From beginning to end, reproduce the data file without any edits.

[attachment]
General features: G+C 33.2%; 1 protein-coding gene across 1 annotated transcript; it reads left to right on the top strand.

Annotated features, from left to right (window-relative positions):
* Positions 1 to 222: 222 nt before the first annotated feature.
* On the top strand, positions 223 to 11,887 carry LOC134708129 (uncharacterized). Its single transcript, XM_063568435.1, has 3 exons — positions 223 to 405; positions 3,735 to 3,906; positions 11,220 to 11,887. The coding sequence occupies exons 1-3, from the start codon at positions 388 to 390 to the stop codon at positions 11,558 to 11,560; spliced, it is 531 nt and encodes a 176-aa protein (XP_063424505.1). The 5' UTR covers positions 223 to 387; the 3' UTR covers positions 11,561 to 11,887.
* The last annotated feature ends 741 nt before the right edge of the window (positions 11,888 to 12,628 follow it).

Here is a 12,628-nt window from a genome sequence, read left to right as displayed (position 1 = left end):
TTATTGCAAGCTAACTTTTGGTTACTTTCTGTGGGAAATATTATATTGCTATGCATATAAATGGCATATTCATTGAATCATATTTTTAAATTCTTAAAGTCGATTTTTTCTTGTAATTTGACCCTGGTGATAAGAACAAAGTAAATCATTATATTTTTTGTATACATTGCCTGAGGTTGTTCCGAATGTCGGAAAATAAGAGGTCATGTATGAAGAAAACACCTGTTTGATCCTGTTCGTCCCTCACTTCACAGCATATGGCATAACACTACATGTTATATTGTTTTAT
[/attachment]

General features: G+C 33.2%; 1 protein-coding gene across 1 annotated transcript; it reads left to right on the top strand.

Annotated features, from left to right (window-relative positions):
* Positions 1 to 222: 222 nt before the first annotated feature.
* On the top strand, positions 223 to 11,887 carry LOC134708129 (uncharacterized). Its single transcript, XM_063568435.1, has 3 exons — positions 223 to 405; positions 3,735 to 3,906; positions 11,220 to 11,887. The coding sequence occupies exons 1-3, from the start codon at positions 388 to 390 to the stop codon at positions 11,558 to 11,560; spliced, it is 531 nt and encodes a 176-aa protein (XP_063424505.1). The 5' UTR covers positions 223 to 387; the 3' UTR covers positions 11,561 to 11,887.
* The last annotated feature ends 741 nt before the right edge of the window (positions 11,888 to 12,628 follow it).

Here is a 12,628-nt window from a genome sequence, read left to right as displayed (position 1 = left end):
TTATTGCAAGCTAACTTTTGGTTACTTTCTGTGGGAAATATTATATTGCTATGCATATAAATGGCATATTCATTGAATCATATTTTTAAATTCTTAAAGTCGATTTTTTCTTGTAATTTGACCCTGGTGATAAGAACAAAGTAAATCATTATATTTTTTGTATACATTGCCTGAGGTTGTTCCGAATGTCGGAAAATAAGAGGTCATGTATGAAGAAAACACCTGTTTGATCCTGTTCGTCCCTCACTTCACAGCATATGGCATAACACTACATGTTATATTGTTTTAT